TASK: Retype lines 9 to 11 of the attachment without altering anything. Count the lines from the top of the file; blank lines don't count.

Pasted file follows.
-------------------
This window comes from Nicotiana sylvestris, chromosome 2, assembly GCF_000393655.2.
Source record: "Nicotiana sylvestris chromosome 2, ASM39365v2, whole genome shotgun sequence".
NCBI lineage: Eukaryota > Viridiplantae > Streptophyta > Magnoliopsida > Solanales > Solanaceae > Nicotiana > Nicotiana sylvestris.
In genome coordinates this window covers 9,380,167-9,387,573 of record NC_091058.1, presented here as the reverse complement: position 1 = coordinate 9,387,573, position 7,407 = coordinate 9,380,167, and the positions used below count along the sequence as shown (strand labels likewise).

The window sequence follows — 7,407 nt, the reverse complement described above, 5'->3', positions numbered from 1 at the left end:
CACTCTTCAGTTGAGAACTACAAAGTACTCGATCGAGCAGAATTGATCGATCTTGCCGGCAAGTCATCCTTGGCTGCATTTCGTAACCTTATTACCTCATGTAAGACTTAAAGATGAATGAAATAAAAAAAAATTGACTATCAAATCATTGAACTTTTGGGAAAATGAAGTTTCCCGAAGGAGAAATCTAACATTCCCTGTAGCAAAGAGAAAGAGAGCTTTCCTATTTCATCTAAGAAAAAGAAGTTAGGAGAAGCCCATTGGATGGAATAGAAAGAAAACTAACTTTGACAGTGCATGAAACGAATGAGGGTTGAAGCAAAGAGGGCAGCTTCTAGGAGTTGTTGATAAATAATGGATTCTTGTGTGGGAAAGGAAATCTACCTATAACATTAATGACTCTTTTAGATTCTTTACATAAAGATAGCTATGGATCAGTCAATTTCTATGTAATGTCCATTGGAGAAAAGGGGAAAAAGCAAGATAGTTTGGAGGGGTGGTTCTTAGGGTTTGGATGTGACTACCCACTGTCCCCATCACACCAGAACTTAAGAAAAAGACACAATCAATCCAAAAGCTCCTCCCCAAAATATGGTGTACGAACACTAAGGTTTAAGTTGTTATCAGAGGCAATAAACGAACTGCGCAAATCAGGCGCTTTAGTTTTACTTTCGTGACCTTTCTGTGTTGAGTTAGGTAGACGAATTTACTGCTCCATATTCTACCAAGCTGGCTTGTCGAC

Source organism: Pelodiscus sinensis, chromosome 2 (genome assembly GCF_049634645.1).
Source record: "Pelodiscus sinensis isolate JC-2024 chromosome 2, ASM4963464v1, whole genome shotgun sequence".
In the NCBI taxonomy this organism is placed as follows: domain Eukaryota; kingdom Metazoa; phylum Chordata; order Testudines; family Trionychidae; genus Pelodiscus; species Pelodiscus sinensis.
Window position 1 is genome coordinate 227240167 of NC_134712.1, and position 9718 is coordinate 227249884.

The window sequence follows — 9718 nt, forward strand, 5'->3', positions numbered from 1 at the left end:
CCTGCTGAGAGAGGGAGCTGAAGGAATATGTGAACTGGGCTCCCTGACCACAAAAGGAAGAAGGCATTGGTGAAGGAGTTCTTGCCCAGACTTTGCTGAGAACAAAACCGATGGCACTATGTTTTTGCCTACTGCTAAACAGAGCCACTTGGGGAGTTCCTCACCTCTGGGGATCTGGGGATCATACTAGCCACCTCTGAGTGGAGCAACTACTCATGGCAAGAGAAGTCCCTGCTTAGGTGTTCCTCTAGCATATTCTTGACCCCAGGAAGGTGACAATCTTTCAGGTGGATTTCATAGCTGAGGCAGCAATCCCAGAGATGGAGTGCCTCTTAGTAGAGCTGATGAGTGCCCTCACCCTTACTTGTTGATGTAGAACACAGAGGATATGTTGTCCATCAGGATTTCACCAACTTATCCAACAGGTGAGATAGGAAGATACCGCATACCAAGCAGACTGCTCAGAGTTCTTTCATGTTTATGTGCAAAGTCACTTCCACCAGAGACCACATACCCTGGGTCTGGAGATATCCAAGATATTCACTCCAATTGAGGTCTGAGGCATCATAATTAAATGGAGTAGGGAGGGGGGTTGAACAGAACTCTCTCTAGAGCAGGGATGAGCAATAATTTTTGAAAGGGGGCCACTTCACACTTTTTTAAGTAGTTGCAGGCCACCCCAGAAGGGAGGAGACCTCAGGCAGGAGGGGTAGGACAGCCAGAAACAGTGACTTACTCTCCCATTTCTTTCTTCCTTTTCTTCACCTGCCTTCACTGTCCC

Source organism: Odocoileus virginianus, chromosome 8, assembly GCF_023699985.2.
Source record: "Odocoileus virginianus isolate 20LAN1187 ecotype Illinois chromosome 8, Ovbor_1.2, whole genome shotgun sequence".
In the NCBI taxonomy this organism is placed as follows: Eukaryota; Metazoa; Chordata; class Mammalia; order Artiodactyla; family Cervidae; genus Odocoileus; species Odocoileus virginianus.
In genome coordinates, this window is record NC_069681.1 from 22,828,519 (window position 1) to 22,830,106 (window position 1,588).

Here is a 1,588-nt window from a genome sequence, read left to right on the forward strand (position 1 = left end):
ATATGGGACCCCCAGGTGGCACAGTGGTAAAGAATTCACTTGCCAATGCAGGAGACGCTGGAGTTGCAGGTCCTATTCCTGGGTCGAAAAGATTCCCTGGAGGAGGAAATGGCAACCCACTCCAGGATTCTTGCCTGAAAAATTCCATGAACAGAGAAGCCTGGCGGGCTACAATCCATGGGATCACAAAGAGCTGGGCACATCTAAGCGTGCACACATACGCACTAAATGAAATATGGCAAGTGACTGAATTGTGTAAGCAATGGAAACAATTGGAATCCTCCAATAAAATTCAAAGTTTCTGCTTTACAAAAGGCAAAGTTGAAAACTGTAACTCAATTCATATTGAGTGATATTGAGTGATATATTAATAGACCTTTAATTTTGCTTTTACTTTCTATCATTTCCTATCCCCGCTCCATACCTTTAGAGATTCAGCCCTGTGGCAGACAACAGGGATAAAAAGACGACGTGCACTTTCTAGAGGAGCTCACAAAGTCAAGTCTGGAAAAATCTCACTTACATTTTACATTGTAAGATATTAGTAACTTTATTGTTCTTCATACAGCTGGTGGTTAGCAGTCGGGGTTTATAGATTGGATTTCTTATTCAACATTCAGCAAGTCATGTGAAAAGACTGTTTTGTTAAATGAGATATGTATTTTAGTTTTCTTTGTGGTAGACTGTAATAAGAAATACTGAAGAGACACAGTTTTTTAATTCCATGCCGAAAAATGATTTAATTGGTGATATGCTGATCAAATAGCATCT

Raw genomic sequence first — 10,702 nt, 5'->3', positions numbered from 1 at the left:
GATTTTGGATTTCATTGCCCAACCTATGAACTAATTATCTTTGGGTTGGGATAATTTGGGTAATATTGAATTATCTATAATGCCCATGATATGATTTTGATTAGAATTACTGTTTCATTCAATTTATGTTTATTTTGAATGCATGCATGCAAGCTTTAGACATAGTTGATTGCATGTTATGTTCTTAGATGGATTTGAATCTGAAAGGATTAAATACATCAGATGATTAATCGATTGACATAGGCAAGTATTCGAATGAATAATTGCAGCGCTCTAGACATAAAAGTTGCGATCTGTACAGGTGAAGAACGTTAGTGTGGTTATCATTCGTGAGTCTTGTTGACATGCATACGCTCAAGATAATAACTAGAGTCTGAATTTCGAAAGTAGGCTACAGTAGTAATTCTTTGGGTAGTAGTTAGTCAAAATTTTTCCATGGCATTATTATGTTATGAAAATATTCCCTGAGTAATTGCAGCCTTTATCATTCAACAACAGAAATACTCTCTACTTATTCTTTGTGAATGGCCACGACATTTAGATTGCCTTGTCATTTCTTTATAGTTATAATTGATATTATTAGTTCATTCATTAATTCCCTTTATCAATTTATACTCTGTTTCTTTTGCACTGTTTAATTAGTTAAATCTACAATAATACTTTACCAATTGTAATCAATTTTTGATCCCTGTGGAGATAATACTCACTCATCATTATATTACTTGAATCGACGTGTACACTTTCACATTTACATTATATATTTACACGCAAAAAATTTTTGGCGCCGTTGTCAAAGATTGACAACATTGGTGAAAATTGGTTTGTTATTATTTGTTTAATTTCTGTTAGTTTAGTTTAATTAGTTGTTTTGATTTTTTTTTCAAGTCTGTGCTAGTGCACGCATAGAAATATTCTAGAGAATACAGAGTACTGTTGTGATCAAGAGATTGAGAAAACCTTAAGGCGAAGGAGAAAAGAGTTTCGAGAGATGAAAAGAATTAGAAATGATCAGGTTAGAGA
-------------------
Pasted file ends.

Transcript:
In the NCBI taxonomy this organism is placed as follows: domain Eukaryota; kingdom Metazoa; phylum Chordata; order Testudines; family Trionychidae; genus Pelodiscus; species Pelodiscus sinensis.
Window position 1 is genome coordinate 227240167 of NC_134712.1, and position 9718 is coordinate 227249884.

The window sequence follows — 9718 nt, forward strand, 5'->3', positions numbered from 1 at the left end: